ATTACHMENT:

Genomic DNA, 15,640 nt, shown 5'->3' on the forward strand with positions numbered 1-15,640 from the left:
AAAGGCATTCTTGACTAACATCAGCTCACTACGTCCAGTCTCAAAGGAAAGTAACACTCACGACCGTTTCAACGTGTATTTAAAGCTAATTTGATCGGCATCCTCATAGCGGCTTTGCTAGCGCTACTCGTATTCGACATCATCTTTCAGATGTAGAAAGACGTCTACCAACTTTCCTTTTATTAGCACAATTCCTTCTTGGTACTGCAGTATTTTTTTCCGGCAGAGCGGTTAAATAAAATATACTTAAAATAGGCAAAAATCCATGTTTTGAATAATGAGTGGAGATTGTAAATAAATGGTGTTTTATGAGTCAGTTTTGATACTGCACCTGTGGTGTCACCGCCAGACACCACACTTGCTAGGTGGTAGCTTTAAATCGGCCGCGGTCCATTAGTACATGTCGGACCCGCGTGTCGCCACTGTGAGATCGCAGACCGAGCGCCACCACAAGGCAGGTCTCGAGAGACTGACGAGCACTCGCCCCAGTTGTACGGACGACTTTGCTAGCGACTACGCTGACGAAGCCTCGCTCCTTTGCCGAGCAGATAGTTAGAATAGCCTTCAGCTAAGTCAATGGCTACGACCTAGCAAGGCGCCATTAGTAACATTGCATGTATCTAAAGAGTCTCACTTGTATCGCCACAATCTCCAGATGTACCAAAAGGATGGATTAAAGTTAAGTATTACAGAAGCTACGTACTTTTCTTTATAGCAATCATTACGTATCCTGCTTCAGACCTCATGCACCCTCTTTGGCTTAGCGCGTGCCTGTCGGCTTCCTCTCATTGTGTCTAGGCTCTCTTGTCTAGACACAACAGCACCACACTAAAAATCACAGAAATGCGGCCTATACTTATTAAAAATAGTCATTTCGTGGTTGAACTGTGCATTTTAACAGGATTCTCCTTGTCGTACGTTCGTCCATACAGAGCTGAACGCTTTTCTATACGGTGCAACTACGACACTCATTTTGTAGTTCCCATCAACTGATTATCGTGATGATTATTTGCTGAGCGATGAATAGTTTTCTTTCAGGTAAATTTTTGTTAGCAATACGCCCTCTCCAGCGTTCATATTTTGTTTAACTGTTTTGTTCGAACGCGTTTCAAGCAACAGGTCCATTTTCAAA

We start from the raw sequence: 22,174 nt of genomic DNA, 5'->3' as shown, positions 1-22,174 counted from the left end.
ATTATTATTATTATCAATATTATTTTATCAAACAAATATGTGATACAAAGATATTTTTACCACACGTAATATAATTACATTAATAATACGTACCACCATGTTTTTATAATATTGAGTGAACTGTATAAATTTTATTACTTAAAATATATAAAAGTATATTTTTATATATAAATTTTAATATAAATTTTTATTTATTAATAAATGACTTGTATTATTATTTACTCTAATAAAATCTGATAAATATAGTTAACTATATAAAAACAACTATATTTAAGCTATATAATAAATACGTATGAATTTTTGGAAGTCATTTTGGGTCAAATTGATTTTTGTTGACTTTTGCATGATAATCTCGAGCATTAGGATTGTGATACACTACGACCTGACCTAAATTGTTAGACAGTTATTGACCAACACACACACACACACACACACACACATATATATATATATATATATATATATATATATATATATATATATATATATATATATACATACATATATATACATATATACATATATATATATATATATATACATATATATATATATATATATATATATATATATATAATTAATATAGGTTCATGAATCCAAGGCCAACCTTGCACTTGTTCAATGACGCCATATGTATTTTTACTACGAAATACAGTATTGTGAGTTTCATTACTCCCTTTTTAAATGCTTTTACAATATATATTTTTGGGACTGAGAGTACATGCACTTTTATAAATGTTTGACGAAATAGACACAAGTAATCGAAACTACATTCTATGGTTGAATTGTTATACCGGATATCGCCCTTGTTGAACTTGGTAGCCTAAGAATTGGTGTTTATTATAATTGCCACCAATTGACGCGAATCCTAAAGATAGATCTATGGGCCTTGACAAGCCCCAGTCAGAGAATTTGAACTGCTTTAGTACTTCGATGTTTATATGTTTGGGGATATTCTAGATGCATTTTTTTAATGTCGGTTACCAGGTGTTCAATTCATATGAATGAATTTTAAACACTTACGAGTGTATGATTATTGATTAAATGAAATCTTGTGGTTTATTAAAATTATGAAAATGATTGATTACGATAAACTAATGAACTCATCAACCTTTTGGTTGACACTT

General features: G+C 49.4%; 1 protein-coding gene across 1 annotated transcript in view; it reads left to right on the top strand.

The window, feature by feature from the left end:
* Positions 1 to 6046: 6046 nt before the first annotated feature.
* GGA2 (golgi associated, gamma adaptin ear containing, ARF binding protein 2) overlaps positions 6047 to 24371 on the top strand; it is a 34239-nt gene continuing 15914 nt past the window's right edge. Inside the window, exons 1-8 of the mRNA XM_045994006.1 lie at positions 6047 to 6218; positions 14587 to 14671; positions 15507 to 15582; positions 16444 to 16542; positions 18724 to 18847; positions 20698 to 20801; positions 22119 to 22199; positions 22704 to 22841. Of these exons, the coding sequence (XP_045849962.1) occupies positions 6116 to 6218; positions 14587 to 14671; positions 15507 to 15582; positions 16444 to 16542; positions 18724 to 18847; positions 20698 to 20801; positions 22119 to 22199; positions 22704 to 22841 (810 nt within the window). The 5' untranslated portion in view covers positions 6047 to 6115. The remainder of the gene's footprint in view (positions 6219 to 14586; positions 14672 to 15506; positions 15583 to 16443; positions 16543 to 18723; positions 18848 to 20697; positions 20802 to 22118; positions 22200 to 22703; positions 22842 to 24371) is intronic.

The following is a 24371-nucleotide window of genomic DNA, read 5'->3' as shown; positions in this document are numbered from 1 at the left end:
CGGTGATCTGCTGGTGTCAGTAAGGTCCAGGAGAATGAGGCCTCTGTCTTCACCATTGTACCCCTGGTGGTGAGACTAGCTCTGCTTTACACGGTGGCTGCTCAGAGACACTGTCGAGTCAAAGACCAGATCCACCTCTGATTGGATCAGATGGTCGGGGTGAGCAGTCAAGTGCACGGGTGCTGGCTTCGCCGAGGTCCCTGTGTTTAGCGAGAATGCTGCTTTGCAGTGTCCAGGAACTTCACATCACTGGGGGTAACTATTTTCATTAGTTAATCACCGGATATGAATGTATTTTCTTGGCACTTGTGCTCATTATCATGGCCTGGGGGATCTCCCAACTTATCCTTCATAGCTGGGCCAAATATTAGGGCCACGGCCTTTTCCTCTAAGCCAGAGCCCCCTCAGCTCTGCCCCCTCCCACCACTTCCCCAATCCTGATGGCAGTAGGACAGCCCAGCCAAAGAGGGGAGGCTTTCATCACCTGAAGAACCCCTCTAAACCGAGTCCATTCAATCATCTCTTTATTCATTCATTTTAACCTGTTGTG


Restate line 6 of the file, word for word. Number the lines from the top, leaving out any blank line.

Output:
The window, feature by feature from the left end: